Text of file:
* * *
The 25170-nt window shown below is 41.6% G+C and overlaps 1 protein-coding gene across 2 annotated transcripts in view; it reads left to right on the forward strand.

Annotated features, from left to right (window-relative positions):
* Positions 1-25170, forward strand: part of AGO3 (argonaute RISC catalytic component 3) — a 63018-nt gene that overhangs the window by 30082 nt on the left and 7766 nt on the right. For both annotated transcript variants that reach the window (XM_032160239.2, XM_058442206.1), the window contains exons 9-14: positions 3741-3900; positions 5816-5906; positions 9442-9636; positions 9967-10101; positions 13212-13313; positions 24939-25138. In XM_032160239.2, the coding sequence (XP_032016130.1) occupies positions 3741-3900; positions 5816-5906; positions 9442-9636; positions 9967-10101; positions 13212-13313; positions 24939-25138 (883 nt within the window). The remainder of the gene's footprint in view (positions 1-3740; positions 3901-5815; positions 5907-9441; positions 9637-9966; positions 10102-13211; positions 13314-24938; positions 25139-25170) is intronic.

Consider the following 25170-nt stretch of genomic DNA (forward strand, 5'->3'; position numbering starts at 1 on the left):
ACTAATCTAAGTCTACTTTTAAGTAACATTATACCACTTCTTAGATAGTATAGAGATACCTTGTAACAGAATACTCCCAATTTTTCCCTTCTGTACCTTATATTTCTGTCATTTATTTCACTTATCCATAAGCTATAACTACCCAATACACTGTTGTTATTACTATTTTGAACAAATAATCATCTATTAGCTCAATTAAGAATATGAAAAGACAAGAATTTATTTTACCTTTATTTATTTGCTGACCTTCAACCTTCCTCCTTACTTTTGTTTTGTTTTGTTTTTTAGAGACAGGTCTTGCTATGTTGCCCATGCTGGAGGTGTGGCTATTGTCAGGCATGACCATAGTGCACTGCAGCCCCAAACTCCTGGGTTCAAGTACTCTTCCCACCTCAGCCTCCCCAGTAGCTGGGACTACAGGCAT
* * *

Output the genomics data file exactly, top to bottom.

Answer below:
The 25170-nt window shown below is 41.6% G+C and overlaps 1 protein-coding gene across 2 annotated transcripts in view; it reads left to right on the forward strand.

Annotated features, from left to right (window-relative positions):
* Positions 1-25170, forward strand: part of AGO3 (argonaute RISC catalytic component 3) — a 63018-nt gene that overhangs the window by 30082 nt on the left and 7766 nt on the right. For both annotated transcript variants that reach the window (XM_032160239.2, XM_058442206.1), the window contains exons 9-14: positions 3741-3900; positions 5816-5906; positions 9442-9636; positions 9967-10101; positions 13212-13313; positions 24939-25138. In XM_032160239.2, the coding sequence (XP_032016130.1) occupies positions 3741-3900; positions 5816-5906; positions 9442-9636; positions 9967-10101; positions 13212-13313; positions 24939-25138 (883 nt within the window). The remainder of the gene's footprint in view (positions 1-3740; positions 3901-5815; positions 5907-9441; positions 9637-9966; positions 10102-13211; positions 13314-24938; positions 25139-25170) is intronic.

Consider the following 25170-nt stretch of genomic DNA (forward strand, 5'->3'; position numbering starts at 1 on the left):
ACTAATCTAAGTCTACTTTTAAGTAACATTATACCACTTCTTAGATAGTATAGAGATACCTTGTAACAGAATACTCCCAATTTTTCCCTTCTGTACCTTATATTTCTGTCATTTATTTCACTTATCCATAAGCTATAACTACCCAATACACTGTTGTTATTACTATTTTGAACAAATAATCATCTATTAGCTCAATTAAGAATATGAAAAGACAAGAATTTATTTTACCTTTATTTATTTGCTGACCTTCAACCTTCCTCCTTACTTTTGTTTTGTTTTGTTTTTTAGAGACAGGTCTTGCTATGTTGCCCATGCTGGAGGTGTGGCTATTGTCAGGCATGACCATAGTGCACTGCAGCCCCAAACTCCTGGGTTCAAGTACTCTTCCCACCTCAGCCTCCCCAGTAGCTGGGACTACAGGCAT